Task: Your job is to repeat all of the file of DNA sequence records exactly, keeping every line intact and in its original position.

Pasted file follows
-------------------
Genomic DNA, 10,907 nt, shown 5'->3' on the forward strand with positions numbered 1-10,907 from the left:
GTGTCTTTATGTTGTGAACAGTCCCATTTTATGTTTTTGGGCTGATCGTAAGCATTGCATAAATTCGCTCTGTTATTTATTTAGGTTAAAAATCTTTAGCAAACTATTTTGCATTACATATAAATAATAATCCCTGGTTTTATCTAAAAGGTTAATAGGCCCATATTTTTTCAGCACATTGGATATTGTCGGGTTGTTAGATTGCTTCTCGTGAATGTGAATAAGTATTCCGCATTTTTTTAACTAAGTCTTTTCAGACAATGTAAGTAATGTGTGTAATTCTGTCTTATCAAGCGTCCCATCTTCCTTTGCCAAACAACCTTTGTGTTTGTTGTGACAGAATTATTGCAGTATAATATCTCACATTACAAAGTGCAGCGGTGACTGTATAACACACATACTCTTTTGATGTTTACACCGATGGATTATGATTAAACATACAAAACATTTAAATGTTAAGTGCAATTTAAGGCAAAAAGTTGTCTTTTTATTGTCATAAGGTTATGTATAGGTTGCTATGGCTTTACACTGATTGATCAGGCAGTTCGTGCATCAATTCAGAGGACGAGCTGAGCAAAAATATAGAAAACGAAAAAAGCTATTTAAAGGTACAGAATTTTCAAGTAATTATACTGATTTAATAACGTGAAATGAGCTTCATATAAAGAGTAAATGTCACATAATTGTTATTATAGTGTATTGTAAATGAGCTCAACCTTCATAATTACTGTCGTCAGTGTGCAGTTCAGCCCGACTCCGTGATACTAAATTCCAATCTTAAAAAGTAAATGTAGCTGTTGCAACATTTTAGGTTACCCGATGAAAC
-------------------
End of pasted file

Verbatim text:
Genomic DNA, 10,907 nt, shown 5'->3' on the forward strand with positions numbered 1-10,907 from the left:
GTGTCTTTATGTTGTGAACAGTCCCATTTTATGTTTTTGGGCTGATCGTAAGCATTGCATAAATTCGCTCTGTTATTTATTTAGGTTAAAAATCTTTAGCAAACTATTTTGCATTACATATAAATAATAATCCCTGGTTTTATCTAAAAGGTTAATAGGCCCATATTTTTTCAGCACATTGGATATTGTCGGGTTGTTAGATTGCTTCTCGTGAATGTGAATAAGTATTCCGCATTTTTTTAACTAAGTCTTTTCAGACAATGTAAGTAATGTGTGTAATTCTGTCTTATCAAGCGTCCCATCTTCCTTTGCCAAACAACCTTTGTGTTTGTTGTGACAGAATTATTGCAGTATAATATCTCACATTACAAAGTGCAGCGGTGACTGTATAACACACATACTCTTTTGATGTTTACACCGATGGATTATGATTAAACATACAAAACATTTAAATGTTAAGTGCAATTTAAGGCAAAAAGTTGTCTTTTTATTGTCATAAGGTTATGTATAGGTTGCTATGGCTTTACACTGATTGATCAGGCAGTTCGTGCATCAATTCAGAGGACGAGCTGAGCAAAAATATAGAAAACGAAAAAAGCTATTTAAAGGTACAGAATTTTCAAGTAATTATACTGATTTAATAACGTGAAATGAGCTTCATATAAAGAGTAAATGTCACATAATTGTTATTATAGTGTATTGTAAATGAGCTCAACCTTCATAATTACTGTCGTCAGTGTGCAGTTCAGCCCGACTCCGTGATACTAAATTCCAATCTTAAAAAGTAAATGTAGCTGTTGCAACATTTTAGGTTACCCGATGAAAC